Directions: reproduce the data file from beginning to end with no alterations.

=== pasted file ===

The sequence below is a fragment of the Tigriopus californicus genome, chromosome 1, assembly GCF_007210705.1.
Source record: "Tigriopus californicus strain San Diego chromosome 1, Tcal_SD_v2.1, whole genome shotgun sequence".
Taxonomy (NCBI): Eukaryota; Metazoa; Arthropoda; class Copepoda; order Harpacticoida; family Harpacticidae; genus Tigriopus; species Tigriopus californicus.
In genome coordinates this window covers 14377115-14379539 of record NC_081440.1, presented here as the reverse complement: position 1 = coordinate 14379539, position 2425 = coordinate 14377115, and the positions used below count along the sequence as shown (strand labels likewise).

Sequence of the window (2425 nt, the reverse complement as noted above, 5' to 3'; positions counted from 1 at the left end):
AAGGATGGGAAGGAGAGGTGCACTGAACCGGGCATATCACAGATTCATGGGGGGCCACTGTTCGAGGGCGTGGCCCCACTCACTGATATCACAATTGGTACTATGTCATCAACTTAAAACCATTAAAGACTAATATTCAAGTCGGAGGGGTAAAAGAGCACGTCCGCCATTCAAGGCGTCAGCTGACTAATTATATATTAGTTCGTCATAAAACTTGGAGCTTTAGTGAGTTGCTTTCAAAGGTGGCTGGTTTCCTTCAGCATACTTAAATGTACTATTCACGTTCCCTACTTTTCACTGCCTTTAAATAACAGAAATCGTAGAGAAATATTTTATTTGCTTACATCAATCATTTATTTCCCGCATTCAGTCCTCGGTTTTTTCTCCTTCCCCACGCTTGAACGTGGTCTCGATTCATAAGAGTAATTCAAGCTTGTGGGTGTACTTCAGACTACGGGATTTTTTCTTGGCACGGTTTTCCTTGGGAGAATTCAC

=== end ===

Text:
The sequence below is a fragment of the Tigriopus californicus genome, chromosome 1, assembly GCF_007210705.1.
Source record: "Tigriopus californicus strain San Diego chromosome 1, Tcal_SD_v2.1, whole genome shotgun sequence".
Taxonomy (NCBI): Eukaryota; Metazoa; Arthropoda; class Copepoda; order Harpacticoida; family Harpacticidae; genus Tigriopus; species Tigriopus californicus.
In genome coordinates this window covers 14377115-14379539 of record NC_081440.1, presented here as the reverse complement: position 1 = coordinate 14379539, position 2425 = coordinate 14377115, and the positions used below count along the sequence as shown (strand labels likewise).

Sequence of the window (2425 nt, the reverse complement as noted above, 5' to 3'; positions counted from 1 at the left end):
AAGGATGGGAAGGAGAGGTGCACTGAACCGGGCATATCACAGATTCATGGGGGGCCACTGTTCGAGGGCGTGGCCCCACTCACTGATATCACAATTGGTACTATGTCATCAACTTAAAACCATTAAAGACTAATATTCAAGTCGGAGGGGTAAAAGAGCACGTCCGCCATTCAAGGCGTCAGCTGACTAATTATATATTAGTTCGTCATAAAACTTGGAGCTTTAGTGAGTTGCTTTCAAAGGTGGCTGGTTTCCTTCAGCATACTTAAATGTACTATTCACGTTCCCTACTTTTCACTGCCTTTAAATAACAGAAATCGTAGAGAAATATTTTATTTGCTTACATCAATCATTTATTTCCCGCATTCAGTCCTCGGTTTTTTCTCCTTCCCCACGCTTGAACGTGGTCTCGATTCATAAGAGTAATTCAAGCTTGTGGGTGTACTTCAGACTACGGGATTTTTTCTTGGCACGGTTTTCCTTGGGAGAATTCAC